Enthusiastic consensus

This post is a follow-up from yesterday’s discussion about consensus decision making, groupthink and inclusion. It might not make sense on its own.

In the comments, it transpired that good facilitation can go a long way towards addressing some of the concerns I have with consensus meetings, and so it may well be that what I talk about here is also “good practice” which I have not witnessed.

A tiny fraction of a thoroughly brilliant comment from .j inspired a conversation with some friends yesterday. .j said:

Of the problems you list, I suspect that the illusion of unanimity is the most pervasive and hardest to combat. Encouraging portions of a meeting to brainstorm on devil’s advocate positions can help allow some unspoken reservations to emerge, but it’s certainly not a perfect method.

The illusion of unanimity certainly is a problem, and one which is exacerbated by people feeling unable to express opinions. Silence is generally taken for agreement.

A parallel can be drawn here, and that parallel is with sexual consent.

Sexual consent is traditionally constructed as “no means no”, that is, it is a person’s responsibility to say “no” to unwanted contact. Under this model of consent, silence can be viewed as an implicit nod. Silence, however, does not mean “yes”. One particularly horrifying example of this is a rape case involving a celebrity where the woman said:

The young woman did not push Tweed off or tell him to stop because she was “frozen with fear”, the court heard.

“I wasn’t able to physically move or say anything, or even function about what was going on,” she said.

The rapist was acquitted, because the woman never said “no”.

In many cases, silence is not a “yes”. Silence may be an expression of fear, of powerlessness, of being unsure, of years of socialisation that means not blindly submitting will make you a frigid bitch or a mean bitch or a crazy bitch.

There is an alternative: enthusiastic consent. Enthusiastic consent means that “yes means yes”. Enthusiastic consent means that an enthusiastic “fuck yeah!” is what passes for consent, not an absence of a “no”. Enthusiastic consent means that if enthusiasm is not shown, it is best to check whether the other person is comfortable and consenting.

Thinking back to consensus decision making, many marginalised people do not feel empowered or comfortable in speaking up. I have seen decisions made where many people do not show their jazz hands of agreement, yet a decision is still taken to be “the mood of the room”.

What if we reverse this? What if we take silence as not assent, but dissent? What if, in the face of silence, we checked for enthusiastic consensus rather than implicit agreement?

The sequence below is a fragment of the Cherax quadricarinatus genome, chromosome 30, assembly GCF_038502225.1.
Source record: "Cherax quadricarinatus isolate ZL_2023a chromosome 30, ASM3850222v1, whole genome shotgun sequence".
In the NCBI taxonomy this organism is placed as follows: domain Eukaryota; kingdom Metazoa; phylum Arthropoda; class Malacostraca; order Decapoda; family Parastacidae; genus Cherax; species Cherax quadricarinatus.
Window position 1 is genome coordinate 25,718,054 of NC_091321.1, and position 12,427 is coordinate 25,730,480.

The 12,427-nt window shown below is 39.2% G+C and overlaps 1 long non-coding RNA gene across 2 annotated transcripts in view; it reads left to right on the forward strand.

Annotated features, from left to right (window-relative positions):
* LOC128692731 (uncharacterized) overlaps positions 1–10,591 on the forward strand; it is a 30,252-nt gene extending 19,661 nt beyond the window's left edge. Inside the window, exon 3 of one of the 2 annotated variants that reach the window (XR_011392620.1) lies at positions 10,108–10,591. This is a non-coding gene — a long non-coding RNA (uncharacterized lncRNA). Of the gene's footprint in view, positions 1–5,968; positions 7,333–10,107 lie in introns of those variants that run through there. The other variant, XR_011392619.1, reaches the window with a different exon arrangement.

Consensus meetings would take longer, that’s for sure, but how can that be a bad thing if we are ensuring that all present are comfortable with the decisions being made?

Could enthusiastic consensus help empower marginalised groups to participate in group decision making? On its own, of course not. But, as with enthusiastic consent’s role in building a world without rape, it is a tool that we should, and must, use to bring ourselves baby steps closer to optimising our decision-making.

6 thoughts on “Enthusiastic consensus”

  1. I think you’ve hit upon a crucial point here. It may seem like a tenuous link to make but (as we discussed yesterday) there are some solid parallels. The consensus model, as described to me at the start of meetings, is supposed to require explicit approval from everyone present before a proposal can be carried. Now, putting the question of those who are not or can not be there to the side for a moment, this has not been my experience at any meeting. Those who feel unable to speak up and challenge points in the first place are likely to also feel uncomfortable blocking a proposal outright, instead staying quiet. Instead of absolute consensus, a lack of overt objections is the threshold at which decisions are taken. Making greater efforts to ensure this ceases to be the case would be a significant step forward.

  2. my comment is: I agree with Jed. I am fairly sure that i have unanimous personal consensus on that issue.

  3. Great set of posts!

    Just doing an essay on consensus and came across your articles that I found quite useful. I was recently reading about the “squeaky wheel fallacy” (based on the old adage of the squeaky wheel gets the grease, or the loudest person is the one who’s concerns get addressed) by Sreenivasan that suggests that the assumption that “squeaking” only occurs if something is wrong with a proposal misses those who have concerns but don’t, for whatever reason (shyness, fear, insecurities, group pressures, systematic inequalities, etc.), voice them. To overcome this fallacy, the group urged to reach “conclusions based on the presence of positive supporting evidence rather than lack of contrary evidence”. Ie. more or less what you have described as “enthusiastic consent”. I like this suggestion of a cross-over term a lot. 🙂 *enthusiastic jazz hands

  4. I have used the Delphi method with small variations to develop the Strategies & Tactics so that a world leader in a segment of global logistics could double its revenue/margin in a few years. Put most recos into practice ( required a lot of sciences & technologies ) with good results. The most difficult part related to introducing changes to some top level decision making – it did happen but slowly

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